In Figure 1, feed availability is presented as the average of the amount available when grazing commenced and the amount left when grazing ceased in each sub plot. Over the first six weeks there were no differences between the treatments (Figure 1). The increase in feed available when the LW lambs were moved to grazing wheat is obvious but no valid statistical comparison can be made. Note also that there was a greater availability of feed to the LW lambs when they were returned to lucerne pasture (after 11 September) which had not been grazed for 10 weeks.

Table 1. Growth rate (g/day) of lambs grazing lucerne only (L) and lucerne with a period on grazing wheat (LW). Lambs in L treatment grazed Lucerne throughout whereas lamb in the LW treatment grazed wheat in the second period and Lucerne in periods one and three. Statistically significant (P<0.05) differences within a time period are denoted by *.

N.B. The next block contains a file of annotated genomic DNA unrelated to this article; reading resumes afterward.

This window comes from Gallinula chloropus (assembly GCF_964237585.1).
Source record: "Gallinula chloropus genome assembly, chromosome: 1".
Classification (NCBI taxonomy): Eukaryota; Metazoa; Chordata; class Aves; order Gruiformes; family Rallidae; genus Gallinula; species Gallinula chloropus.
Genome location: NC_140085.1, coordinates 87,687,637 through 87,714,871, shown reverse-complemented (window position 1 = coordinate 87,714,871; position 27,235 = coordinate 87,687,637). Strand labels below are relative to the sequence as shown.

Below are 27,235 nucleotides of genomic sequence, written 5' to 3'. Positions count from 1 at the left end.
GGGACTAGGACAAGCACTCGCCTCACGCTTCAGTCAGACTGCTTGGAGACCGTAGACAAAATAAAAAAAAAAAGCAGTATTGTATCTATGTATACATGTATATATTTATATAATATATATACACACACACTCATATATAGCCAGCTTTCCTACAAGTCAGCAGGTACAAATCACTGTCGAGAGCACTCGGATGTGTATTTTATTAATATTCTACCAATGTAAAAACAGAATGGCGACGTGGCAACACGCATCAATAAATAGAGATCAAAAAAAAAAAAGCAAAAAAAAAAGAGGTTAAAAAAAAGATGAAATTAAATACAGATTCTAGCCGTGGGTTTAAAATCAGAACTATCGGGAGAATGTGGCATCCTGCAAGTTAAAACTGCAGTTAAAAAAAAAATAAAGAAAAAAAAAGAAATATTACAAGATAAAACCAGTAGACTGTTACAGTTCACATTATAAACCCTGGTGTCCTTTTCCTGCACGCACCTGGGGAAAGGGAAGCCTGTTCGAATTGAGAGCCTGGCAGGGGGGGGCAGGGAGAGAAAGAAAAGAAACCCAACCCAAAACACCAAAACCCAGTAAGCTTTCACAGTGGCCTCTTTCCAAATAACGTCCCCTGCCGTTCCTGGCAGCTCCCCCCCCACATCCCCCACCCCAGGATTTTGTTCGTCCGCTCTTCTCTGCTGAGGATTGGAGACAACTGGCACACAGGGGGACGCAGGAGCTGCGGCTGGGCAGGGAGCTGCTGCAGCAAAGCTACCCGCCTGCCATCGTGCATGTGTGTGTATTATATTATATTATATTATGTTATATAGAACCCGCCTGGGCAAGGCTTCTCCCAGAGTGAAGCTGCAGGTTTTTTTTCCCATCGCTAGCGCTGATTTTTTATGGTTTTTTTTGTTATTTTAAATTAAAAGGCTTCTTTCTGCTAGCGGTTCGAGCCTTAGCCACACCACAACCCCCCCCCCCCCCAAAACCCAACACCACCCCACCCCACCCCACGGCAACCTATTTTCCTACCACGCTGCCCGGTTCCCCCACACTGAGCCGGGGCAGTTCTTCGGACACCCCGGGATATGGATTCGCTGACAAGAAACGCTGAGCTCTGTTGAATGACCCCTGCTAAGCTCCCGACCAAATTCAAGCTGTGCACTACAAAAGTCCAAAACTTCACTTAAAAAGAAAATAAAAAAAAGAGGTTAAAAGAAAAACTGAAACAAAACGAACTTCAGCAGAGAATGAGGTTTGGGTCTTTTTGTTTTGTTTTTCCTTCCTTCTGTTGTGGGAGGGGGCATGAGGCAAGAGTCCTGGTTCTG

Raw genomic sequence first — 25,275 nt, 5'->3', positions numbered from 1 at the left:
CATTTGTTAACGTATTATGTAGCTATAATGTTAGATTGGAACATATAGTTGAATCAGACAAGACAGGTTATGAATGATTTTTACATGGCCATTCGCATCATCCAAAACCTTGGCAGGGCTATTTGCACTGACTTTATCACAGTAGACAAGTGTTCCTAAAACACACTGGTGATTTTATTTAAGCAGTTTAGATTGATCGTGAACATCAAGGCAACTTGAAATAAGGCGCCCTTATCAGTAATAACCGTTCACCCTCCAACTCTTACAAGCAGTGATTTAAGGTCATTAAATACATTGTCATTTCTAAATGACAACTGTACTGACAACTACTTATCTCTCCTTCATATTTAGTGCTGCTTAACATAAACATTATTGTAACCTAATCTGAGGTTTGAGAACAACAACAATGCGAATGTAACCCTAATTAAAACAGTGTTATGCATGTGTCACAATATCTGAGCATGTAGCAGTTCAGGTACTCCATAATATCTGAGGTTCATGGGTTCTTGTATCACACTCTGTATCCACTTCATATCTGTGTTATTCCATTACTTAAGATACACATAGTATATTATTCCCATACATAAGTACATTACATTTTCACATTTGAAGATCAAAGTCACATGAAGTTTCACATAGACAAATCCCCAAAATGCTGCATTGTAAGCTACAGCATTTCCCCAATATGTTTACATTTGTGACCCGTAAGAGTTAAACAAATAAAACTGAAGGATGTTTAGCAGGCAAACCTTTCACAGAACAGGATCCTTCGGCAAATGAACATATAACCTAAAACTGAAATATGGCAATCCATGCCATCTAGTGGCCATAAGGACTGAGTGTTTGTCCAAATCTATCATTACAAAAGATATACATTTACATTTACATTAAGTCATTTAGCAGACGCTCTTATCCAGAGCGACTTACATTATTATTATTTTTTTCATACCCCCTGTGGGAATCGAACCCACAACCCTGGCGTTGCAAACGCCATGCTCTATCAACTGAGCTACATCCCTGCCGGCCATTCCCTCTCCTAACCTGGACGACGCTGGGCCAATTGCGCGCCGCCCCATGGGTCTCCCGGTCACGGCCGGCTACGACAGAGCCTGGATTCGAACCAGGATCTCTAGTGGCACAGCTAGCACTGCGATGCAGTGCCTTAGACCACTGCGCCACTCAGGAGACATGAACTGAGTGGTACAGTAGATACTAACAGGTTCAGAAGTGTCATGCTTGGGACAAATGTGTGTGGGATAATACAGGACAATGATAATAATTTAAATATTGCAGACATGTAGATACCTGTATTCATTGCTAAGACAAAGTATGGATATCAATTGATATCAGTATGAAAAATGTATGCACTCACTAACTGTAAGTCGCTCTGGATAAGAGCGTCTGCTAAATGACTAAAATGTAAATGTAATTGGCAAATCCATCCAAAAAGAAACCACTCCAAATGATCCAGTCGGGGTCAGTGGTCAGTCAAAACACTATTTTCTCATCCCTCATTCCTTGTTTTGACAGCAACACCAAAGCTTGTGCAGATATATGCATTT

First period

Second period

Third period

Whole period


13 June – 23 July

23 July – 3 Sept.

3 Sept. – 15 Oct

13 June – 15 Oct.











Figure 1. Average and standard error (bar) of feed availability (kg/ha) for each grazing period for lucerne and lucerne/wheat treatments. Each of the three replicate flocks grazed the wheat (marked by a w on the graph) in common so estimates of replicate error cannot be made.


The results clearly show the advantage of having winter wheat available in mid winter for grazing in terms of liveweight gain. However, the extra pasture available that accumulated while lambs were grazing wheat did not increase subsequent growth rate when the lambs were returned to lucerne pasture. Presumably, there was enough pasture available in the Lucerne only treatment to maximize liveweight gain. This result, although based on only one year of data, tends to support the notion that performance of livestock while grazing wheat alone will be enough to determine the returns from the livestock enterprise.